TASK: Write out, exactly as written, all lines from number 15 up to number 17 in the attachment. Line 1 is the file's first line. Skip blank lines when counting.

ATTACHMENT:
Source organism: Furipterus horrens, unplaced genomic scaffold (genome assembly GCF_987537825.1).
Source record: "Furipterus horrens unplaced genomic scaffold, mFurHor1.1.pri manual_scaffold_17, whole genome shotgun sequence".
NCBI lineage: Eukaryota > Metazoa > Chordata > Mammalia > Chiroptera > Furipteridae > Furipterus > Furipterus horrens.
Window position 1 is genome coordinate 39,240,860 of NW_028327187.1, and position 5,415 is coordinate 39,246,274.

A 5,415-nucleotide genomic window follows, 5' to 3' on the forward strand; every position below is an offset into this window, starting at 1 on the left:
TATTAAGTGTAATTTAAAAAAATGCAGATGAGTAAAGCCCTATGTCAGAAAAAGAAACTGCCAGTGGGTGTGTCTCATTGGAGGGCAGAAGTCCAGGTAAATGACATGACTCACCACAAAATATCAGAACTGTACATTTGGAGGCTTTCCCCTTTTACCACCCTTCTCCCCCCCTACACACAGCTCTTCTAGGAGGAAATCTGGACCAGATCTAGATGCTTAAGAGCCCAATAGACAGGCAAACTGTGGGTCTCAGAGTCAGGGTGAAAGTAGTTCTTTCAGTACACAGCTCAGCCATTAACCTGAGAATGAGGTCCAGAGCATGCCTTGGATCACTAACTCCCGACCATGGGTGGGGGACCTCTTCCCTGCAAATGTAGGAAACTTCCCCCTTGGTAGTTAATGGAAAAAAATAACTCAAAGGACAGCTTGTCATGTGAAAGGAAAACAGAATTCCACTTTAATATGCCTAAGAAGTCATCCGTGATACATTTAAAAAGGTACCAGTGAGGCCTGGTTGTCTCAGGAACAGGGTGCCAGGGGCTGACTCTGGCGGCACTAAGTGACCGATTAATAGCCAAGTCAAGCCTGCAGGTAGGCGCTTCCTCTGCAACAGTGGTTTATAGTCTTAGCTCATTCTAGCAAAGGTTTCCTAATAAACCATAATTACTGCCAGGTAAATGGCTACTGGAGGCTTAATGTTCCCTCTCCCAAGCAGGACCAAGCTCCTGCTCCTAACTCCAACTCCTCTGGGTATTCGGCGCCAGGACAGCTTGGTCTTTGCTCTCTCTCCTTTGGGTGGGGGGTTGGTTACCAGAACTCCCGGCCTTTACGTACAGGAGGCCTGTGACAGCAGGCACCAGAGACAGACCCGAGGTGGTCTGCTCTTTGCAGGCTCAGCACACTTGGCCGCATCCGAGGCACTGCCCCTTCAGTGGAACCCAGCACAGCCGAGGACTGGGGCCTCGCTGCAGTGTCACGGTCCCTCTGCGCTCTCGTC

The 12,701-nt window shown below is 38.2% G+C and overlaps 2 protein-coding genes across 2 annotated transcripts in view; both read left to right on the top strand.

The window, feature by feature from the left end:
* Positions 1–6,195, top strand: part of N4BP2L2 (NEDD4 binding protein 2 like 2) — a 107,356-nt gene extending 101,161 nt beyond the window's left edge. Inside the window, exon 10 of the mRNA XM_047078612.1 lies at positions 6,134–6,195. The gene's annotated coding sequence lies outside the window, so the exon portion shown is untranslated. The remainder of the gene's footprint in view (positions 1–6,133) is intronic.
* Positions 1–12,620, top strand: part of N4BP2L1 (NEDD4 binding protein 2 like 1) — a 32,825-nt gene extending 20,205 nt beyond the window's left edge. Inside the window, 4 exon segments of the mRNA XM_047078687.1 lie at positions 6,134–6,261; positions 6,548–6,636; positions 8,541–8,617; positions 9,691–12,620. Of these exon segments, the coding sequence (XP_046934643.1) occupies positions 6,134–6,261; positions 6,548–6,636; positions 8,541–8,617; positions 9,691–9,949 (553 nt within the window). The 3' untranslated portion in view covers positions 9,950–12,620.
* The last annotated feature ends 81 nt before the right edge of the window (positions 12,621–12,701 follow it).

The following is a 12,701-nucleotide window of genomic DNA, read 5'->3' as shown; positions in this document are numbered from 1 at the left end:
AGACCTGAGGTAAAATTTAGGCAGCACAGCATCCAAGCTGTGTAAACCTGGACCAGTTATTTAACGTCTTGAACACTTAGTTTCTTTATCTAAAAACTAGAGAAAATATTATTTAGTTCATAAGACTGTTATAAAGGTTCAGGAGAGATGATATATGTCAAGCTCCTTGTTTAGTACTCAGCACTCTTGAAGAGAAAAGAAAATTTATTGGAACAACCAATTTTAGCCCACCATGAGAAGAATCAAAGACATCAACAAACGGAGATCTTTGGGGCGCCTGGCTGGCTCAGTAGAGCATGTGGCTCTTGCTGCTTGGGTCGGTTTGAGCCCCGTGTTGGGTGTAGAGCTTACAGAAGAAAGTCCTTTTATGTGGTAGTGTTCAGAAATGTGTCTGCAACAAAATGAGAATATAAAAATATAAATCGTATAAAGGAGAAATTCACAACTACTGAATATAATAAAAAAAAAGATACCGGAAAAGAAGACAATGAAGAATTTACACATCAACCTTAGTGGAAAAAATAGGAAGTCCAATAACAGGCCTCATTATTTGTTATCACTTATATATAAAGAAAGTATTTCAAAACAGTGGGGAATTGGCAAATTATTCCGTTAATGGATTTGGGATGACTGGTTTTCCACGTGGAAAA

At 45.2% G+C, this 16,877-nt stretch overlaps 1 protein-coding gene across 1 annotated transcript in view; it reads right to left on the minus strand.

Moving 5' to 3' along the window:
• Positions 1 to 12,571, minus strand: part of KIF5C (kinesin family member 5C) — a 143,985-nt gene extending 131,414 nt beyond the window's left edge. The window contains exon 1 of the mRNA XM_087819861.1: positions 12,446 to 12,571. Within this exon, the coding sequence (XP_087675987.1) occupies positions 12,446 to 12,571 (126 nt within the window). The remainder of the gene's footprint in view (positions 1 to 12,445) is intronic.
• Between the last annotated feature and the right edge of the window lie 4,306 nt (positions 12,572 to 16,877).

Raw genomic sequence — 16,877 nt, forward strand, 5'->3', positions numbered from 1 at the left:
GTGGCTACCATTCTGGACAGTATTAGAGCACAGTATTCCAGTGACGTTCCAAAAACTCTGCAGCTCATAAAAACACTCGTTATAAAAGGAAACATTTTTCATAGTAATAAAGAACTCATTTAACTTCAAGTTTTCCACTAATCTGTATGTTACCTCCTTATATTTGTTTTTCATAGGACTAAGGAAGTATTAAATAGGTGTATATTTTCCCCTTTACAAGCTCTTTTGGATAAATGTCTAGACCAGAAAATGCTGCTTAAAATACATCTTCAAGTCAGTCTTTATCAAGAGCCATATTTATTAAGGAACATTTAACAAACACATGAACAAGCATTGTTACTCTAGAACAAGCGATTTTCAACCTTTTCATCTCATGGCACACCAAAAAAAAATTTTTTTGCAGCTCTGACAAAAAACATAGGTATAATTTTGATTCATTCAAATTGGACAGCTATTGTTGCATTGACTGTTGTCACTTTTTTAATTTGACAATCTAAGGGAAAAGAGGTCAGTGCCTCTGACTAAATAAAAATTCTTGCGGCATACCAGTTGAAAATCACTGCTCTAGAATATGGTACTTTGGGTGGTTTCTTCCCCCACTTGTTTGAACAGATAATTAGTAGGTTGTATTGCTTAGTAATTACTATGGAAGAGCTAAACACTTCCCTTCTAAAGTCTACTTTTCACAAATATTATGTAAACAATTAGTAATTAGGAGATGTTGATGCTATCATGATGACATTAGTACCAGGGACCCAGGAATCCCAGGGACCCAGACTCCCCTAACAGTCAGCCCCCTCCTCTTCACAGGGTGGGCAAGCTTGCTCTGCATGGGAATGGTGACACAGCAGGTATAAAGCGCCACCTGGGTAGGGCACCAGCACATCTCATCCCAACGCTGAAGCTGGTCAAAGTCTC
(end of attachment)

Moving 5' to 3' along the window:
• Positions 1 to 12,571, minus strand: part of KIF5C (kinesin family member 5C) — a 143,985-nt gene extending 131,414 nt beyond the window's left edge. The window contains exon 1 of the mRNA XM_087819861.1: positions 12,446 to 12,571. Within this exon, the coding sequence (XP_087675987.1) occupies positions 12,446 to 12,571 (126 nt within the window). The remainder of the gene's footprint in view (positions 1 to 12,445) is intronic.
• Between the last annotated feature and the right edge of the window lie 4,306 nt (positions 12,572 to 16,877).